Patrick Corporation chief Chris Corrigan has launched another savage
attack on predator Toll Holdings, calling Toll’s management team “deal
junkies”, and cosying up to Patrick shareholders with a special
dividend, reports The Age. And the transport group will pass on the $163.5 million
it siphoned out of Virgin Blue to its own shareholders by way of a
special dividend, defying claims from hostile takeover suitor Toll
Holdings that it is short of cash, reports The Australian.

The sad part about this battle is that both target and predator
are prepared to destroy shareholder value in order to win, says Elizabeth Knight in The SMH. The people over at Patrick make the point that Toll is willing
to destroy $1 billion in shareholder value by breaking up the
Pacific National rail joint venture, but this is also what Patrick was playing at when it claimed
there was a material dispute between the two joint venture
partners. So it was prepared to destroy the same $1 billion in value.

Telstra’s unions are unhappy that Sol Trujillo’s $10 billion
renovation plan involves job cuts that could show 25% of
its workforce out the door by 2010, but it would be a mistake to
caricature them as implacable enemies of Trujillo and the changes
he is making, says Malcolm Maiden in The Age. Black hat villains and white hat heroes don’t exist in the real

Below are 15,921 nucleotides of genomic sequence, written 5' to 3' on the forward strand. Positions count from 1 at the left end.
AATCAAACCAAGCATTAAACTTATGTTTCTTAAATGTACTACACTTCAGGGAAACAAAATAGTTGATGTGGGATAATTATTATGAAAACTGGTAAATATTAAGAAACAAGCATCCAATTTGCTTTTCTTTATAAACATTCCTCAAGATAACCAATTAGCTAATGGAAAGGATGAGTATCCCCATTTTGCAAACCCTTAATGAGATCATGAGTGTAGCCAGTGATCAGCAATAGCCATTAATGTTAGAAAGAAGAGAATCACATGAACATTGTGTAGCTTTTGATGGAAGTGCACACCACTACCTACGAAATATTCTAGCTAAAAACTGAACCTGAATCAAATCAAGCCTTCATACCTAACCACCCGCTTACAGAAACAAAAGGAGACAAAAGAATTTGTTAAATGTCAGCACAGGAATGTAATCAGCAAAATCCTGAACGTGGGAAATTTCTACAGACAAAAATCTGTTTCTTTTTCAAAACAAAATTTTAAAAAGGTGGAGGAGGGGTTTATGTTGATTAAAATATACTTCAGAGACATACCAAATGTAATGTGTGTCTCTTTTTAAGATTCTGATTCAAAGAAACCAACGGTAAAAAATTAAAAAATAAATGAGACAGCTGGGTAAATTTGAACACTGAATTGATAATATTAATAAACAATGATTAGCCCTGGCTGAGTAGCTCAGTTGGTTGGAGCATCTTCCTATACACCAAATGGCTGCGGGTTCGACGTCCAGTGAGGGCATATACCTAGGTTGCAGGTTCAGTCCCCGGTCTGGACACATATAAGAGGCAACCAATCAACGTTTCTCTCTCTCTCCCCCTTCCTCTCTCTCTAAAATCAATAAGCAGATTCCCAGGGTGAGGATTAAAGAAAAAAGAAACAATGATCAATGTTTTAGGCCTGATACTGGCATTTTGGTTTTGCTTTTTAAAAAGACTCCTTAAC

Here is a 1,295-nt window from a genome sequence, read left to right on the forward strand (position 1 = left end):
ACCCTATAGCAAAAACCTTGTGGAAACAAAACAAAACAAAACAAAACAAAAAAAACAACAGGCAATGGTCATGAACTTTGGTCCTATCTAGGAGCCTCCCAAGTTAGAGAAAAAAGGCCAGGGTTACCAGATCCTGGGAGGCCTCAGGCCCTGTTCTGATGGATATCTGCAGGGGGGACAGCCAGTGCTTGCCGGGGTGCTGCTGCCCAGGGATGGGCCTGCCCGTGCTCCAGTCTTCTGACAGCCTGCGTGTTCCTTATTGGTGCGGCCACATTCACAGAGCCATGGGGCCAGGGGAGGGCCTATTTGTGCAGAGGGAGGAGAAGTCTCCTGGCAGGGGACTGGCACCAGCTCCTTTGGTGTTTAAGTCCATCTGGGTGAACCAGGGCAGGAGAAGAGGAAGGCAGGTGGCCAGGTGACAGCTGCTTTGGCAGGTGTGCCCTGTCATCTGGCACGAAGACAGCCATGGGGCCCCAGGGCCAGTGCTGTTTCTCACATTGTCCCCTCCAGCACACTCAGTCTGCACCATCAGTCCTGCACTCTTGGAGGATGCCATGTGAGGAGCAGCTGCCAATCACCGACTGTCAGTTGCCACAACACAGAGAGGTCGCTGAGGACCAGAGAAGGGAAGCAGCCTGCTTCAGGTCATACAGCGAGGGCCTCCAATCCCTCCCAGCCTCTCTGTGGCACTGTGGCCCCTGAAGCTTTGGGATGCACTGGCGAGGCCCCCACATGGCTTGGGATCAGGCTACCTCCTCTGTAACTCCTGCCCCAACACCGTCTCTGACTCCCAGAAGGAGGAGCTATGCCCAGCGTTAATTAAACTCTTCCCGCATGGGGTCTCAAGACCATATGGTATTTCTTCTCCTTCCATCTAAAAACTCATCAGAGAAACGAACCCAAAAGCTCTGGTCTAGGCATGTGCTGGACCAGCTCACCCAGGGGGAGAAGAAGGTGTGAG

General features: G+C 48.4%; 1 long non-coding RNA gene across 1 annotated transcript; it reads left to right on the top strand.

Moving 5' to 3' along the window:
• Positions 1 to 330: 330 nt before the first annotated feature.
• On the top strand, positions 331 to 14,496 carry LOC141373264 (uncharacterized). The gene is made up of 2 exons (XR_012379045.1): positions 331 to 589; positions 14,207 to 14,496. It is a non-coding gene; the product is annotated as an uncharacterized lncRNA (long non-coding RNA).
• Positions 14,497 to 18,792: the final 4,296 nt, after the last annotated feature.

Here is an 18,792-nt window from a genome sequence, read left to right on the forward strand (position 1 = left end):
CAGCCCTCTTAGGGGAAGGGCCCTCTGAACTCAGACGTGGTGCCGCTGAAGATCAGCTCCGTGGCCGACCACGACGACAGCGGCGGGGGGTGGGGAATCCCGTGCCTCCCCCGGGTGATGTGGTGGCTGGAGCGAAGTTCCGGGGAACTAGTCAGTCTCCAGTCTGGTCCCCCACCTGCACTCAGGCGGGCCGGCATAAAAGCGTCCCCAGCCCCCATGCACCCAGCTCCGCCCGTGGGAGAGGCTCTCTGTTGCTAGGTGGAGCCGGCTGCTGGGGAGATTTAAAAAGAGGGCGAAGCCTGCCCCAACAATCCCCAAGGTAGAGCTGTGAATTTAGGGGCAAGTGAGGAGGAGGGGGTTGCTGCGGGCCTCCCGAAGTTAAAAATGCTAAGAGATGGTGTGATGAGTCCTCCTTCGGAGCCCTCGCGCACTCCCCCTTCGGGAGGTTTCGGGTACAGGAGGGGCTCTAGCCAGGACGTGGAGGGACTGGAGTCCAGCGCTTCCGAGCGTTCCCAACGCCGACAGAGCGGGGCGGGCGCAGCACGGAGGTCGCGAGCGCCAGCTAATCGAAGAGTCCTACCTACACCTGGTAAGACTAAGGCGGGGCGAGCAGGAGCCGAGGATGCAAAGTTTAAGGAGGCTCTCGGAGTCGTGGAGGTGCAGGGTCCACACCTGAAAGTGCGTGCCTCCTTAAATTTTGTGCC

world, and Telstra’s chief executive is doing many things that the
unions support.

The Fin Review reports that John Howard has backed an eventual
merger between Qantas and Singapore Airlines to form a powerful
Asia-Pacific carrier capable of meeting the challenges in the intensely
competitive global aviation industry.

Macquarie Bank’s newest satellite fund, Macquarie Media Group,
attracted less than stellar interest on its market debut,
continuing the lacklustre performance of Wednesday’s initial public
offering, reports The Age. The float has provided
an insight into the confused relationship developing between Macquarie
Bank and local institutions, says Stephen Bartholomeusz in The Age.
The timing of the float and the fact that it coincided with widespread
and sceptical
discussion about the resilience of the “Macquarie Model” in less
environments, may have had something to do with the criticism of MMG.
But the more interesting explanation, however, is that the local fund
managers put the boots into MMG because they could.

On Wall Street, US stocks ended higher overnight, with the Nasdaq at
its best level since June 2001 (up 32.53 points at 2,220), in a market
by a drop in crude-oil prices and declining long-term interest rates.
The Dow Jones closed up 45.46 points at 10,720 – MarketWatch has a full
report here.